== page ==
Legend holds that L. Ron Hubbard, founder of Scientology created the now famous religion following a bet. According to the legend, as he was playing poker one night, Hubbard told his friends, and fellow writers, that he could create a world religion. Some even say that Hubbard stated that he would be bigger than Jesus Christ.
U.S. News and World Report, Special Edition, Mysteries of History Secret Societies discusses the topic of “Scientology’s Inner Self.” The article is an interview with J. Gordon Melton, the director of the Institute for the Study of American Religion, and tries to delve deep into the inner belief system of the Scientologists.
When considering if something is a cult it is often wise to look at formal definitions in light of the evidence presented. Webster gives five definitions for the word cult. Definition number three states that, a cult “is a religion as regarded as unorthodox or spurious,” and definition number four describes a cult as being, “a system for the cure of disease based on dogma set forth by its promulgator or creator of doctrine.”
The article records that the base belief of the Scientologists is that the “true self, [the soul] or thetan,
Melton is asked about the French sociologist Regis Deriquebourg who states, “Scientology’s belief system is one of a regressive utopia where man seeks to return to a “once perfect state.” Melton shares Deriquebourg’s assertion. He then goes on to describe Scientology as a conglomerate of many world religions including: “Rosicrucians, Theosophists, Jewish Cabalists and the ancient Gnostics.” He further states that, “Hubbard adopted and refurbished the Gnostic-myth into contemporary language.” In other words Hubbard has taken major cults of the world and drawn them together to create his own cult of Scientology. Melton points out that Scientology is most heavily based on the Gnostic myths.
Many people credit the book Dianetics: the Modern Science of Mental Health as Hubbard’s first step in creating the religion of Scientology. Again, another definition given by Webster defines a cult as, “a great devotion to a person, idea, object, movement, or work (such as a film or book).” So, what exactly did Hubbard believe he discovered while writing Dianetics, and what is Dianetics?
Hubbard believed that the “immortal soul, or thetan existed independent of the body that it inhabits. It predates the body and upon death it will enter into another body.” Dianetics is related to the “understanding of the human mind, which can act rationally, or irrationally.” According to Melton, the first assignment for a new scientologist is to clean up the “irrational part of their minds, or Engrams.” This is accomplished through the process of Auditing.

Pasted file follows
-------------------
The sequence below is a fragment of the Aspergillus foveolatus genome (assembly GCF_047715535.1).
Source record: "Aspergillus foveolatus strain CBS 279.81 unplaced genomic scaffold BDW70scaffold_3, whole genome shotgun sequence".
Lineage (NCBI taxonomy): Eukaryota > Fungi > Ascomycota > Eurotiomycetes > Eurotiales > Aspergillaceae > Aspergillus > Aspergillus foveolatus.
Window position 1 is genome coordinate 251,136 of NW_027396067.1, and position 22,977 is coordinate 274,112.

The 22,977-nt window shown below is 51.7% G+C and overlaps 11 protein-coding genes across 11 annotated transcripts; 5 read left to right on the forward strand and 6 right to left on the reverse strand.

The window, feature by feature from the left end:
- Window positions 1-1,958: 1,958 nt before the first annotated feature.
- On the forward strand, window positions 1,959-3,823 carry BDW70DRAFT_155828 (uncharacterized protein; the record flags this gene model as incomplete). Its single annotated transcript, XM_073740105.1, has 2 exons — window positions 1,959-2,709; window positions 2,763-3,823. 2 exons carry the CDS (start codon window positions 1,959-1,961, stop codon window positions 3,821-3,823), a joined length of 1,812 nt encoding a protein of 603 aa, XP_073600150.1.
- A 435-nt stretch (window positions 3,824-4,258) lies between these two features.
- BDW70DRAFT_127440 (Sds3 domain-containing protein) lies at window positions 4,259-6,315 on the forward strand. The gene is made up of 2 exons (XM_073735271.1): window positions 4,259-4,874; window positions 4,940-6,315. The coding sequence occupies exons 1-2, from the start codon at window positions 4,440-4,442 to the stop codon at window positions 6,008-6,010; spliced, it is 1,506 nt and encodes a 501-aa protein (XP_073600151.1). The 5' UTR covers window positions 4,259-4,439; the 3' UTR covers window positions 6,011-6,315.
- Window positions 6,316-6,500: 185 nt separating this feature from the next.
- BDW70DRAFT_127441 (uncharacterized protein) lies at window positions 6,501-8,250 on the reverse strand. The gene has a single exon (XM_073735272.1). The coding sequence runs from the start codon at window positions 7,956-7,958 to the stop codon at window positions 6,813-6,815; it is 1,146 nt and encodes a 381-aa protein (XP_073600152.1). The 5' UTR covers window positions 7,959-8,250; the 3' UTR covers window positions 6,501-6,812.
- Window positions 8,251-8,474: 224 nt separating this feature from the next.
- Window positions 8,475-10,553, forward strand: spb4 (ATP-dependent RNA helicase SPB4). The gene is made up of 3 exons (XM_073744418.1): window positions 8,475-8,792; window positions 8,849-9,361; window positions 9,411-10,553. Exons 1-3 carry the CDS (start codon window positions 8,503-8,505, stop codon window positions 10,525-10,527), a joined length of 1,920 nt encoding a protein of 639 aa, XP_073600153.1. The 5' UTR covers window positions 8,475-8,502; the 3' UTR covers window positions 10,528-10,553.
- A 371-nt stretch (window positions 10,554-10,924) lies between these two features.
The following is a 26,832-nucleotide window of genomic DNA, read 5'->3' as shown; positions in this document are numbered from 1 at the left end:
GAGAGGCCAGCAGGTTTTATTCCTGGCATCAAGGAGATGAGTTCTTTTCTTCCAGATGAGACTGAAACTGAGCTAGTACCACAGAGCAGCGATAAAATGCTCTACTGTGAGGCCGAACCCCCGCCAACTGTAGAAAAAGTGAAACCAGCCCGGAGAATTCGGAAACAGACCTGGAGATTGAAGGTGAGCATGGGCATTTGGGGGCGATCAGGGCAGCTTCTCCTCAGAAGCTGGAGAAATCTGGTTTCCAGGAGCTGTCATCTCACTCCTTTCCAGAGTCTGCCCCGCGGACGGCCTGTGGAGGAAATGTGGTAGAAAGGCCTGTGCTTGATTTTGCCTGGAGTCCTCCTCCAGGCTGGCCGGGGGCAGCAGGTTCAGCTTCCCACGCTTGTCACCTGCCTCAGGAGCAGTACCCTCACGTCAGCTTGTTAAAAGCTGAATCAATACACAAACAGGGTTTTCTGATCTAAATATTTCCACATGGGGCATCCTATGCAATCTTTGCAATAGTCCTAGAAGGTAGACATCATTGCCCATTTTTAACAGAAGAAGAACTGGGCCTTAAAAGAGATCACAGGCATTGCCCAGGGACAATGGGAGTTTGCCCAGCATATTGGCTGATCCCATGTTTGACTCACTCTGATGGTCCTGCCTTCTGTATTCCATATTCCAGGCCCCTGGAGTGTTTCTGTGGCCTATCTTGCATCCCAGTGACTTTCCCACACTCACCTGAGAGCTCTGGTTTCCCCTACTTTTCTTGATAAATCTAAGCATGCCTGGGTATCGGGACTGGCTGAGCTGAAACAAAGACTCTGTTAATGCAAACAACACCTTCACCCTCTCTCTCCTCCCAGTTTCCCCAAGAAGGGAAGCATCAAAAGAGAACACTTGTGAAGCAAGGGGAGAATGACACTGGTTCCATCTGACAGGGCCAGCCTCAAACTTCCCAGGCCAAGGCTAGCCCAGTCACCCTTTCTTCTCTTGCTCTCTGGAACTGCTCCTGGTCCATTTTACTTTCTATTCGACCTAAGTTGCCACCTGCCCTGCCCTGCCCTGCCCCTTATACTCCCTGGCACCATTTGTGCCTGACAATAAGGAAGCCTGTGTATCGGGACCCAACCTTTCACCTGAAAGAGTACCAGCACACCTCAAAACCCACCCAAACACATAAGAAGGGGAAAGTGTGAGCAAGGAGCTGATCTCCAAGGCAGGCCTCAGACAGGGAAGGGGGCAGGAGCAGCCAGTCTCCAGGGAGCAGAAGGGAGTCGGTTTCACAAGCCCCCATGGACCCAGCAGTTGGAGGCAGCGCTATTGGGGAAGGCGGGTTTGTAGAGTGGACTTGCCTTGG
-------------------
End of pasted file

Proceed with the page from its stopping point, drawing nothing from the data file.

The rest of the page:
Auditing is one of the areas where a possible cult like environment appears to take place. It is at the auditing sessions where the “counselor will ask a number of questions, for self exploration, that are supposed to clean up or remove the “aberrations” that are found in a person’s mind.”
During these auditing sessions the counselor will use a machine called an “E-meter”. This machine, according to members, is very much like a lie detector. The scientologists believe that it will help the new members to reveal “aberrations in their previous life or incarnations.” Scientologists believe that this E-meter is a “spiritual machine that helps them to contact their souls, or thetans.” This is supposed to help scientologists reach their ultimate goal to “clear their minds of any aberrations they may have in them and reach Total Freedom.”
Much of Hollywood has readily embraced the religion of Scientology. Stars who have embraced Scientology are, “Tom Cruise, John Travolta, Isaac Hayes, Catherine Bell, Chick Corea, Kirstie Alley, Anne Archer, Priscilla Presley, and Jenna Elfman.”
Some former Scientologists have quickly called the “church” a cult, as stated by Melton, “They have felt some dissatisfaction with the “beliefs or practices of the church.” Others have expressed concern for the “church leadership acting outside its own precepts and practices.” It seems apparent that some have become dissatisfied with the practices of the church of Scientology, and who is better to define the cult to which they belonged than a previous member?
Melton seems to conclude that the Church of Scientology is a group that does good work for the community, “both immediate service to the community and in promoting the image of the church.” But, according to Webster’s definitions of cult, it is evident that despite the “good” works Scientologists may be doing, they should still be classified as a cult.
Webster, Merriam-Webster’s Collegiate Dictionary, Eleventh Edition. Massachusetts, 2005
“Scientology’s Inner Self.” U.S. News and World Report, Special Edition, Mysteries of History Secret Societies, Collector’s Edition, 4 February, 2008